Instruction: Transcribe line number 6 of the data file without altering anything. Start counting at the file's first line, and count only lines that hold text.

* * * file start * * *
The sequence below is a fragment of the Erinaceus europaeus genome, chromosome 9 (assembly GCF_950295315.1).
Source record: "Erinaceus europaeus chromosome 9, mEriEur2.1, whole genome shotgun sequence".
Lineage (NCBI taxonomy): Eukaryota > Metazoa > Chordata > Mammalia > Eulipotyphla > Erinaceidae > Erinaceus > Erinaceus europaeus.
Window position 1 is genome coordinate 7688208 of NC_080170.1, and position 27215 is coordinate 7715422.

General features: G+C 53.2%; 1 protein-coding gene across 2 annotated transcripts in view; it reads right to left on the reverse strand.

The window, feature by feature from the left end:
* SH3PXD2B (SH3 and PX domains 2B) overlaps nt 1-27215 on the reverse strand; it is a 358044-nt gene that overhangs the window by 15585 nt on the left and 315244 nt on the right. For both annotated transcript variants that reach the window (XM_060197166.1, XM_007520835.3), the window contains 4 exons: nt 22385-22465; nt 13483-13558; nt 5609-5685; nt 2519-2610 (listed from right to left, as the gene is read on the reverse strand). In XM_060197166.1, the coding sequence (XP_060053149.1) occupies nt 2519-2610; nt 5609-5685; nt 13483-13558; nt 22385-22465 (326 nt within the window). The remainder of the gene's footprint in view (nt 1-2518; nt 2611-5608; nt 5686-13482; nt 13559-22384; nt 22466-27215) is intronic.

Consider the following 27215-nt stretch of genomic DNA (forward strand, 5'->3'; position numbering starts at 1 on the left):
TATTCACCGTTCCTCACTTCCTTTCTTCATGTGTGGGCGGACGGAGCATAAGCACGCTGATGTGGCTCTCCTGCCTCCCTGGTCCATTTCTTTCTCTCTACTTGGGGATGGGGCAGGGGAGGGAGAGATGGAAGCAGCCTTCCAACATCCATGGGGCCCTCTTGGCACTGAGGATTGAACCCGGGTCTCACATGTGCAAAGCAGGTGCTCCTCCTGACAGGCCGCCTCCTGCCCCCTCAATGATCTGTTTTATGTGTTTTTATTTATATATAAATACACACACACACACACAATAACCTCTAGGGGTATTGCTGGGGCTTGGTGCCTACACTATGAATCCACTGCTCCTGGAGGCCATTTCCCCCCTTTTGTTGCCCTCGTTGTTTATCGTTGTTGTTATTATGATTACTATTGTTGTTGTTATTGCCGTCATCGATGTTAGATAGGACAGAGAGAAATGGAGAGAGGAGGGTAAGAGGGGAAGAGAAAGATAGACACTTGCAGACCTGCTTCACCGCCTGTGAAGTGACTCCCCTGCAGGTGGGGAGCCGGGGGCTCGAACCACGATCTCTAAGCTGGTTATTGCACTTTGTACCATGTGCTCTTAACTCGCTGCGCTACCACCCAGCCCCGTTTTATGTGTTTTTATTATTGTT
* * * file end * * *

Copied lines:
The window, feature by feature from the left end: